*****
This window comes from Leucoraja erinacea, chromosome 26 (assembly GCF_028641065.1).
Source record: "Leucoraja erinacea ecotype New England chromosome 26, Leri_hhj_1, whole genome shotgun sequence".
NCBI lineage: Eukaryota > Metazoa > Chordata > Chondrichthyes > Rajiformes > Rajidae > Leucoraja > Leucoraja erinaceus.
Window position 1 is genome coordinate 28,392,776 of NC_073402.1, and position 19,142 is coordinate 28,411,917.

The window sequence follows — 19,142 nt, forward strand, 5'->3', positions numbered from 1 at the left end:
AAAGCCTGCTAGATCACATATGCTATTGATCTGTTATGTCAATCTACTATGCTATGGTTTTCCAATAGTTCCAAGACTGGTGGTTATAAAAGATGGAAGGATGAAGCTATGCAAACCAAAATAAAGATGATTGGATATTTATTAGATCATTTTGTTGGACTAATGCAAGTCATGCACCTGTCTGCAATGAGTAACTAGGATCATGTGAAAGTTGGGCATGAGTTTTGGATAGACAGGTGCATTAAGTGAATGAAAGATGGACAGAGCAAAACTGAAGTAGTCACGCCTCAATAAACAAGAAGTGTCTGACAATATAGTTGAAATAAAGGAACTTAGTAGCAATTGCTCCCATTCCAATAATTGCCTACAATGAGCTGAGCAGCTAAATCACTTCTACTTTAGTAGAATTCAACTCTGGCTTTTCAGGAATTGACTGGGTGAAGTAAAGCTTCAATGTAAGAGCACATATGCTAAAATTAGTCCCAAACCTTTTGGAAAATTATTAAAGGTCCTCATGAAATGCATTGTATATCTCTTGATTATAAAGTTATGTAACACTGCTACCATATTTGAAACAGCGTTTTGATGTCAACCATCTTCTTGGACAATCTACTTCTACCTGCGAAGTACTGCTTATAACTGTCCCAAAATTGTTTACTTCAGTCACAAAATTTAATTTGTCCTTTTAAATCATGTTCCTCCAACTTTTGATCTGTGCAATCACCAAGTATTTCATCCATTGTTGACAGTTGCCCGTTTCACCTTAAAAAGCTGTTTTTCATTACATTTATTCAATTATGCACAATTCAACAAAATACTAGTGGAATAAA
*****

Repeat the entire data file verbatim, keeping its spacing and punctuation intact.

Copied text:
This window comes from Leucoraja erinacea, chromosome 26 (assembly GCF_028641065.1).
Source record: "Leucoraja erinacea ecotype New England chromosome 26, Leri_hhj_1, whole genome shotgun sequence".
NCBI lineage: Eukaryota > Metazoa > Chordata > Chondrichthyes > Rajiformes > Rajidae > Leucoraja > Leucoraja erinaceus.
Window position 1 is genome coordinate 28,392,776 of NC_073402.1, and position 19,142 is coordinate 28,411,917.

The window sequence follows — 19,142 nt, forward strand, 5'->3', positions numbered from 1 at the left end:
AAAGCCTGCTAGATCACATATGCTATTGATCTGTTATGTCAATCTACTATGCTATGGTTTTCCAATAGTTCCAAGACTGGTGGTTATAAAAGATGGAAGGATGAAGCTATGCAAACCAAAATAAAGATGATTGGATATTTATTAGATCATTTTGTTGGACTAATGCAAGTCATGCACCTGTCTGCAATGAGTAACTAGGATCATGTGAAAGTTGGGCATGAGTTTTGGATAGACAGGTGCATTAAGTGAATGAAAGATGGACAGAGCAAAACTGAAGTAGTCACGCCTCAATAAACAAGAAGTGTCTGACAATATAGTTGAAATAAAGGAACTTAGTAGCAATTGCTCCCATTCCAATAATTGCCTACAATGAGCTGAGCAGCTAAATCACTTCTACTTTAGTAGAATTCAACTCTGGCTTTTCAGGAATTGACTGGGTGAAGTAAAGCTTCAATGTAAGAGCACATATGCTAAAATTAGTCCCAAACCTTTTGGAAAATTATTAAAGGTCCTCATGAAATGCATTGTATATCTCTTGATTATAAAGTTATGTAACACTGCTACCATATTTGAAACAGCGTTTTGATGTCAACCATCTTCTTGGACAATCTACTTCTACCTGCGAAGTACTGCTTATAACTGTCCCAAAATTGTTTACTTCAGTCACAAAATTTAATTTGTCCTTTTAAATCATGTTCCTCCAACTTTTGATCTGTGCAATCACCAAGTATTTCATCCATTGTTGACAGTTGCCCGTTTCACCTTAAAAAGCTGTTTTTCATTACATTTATTCAATTATGCACAATTCAACAAAATACTAGTGGAATAAA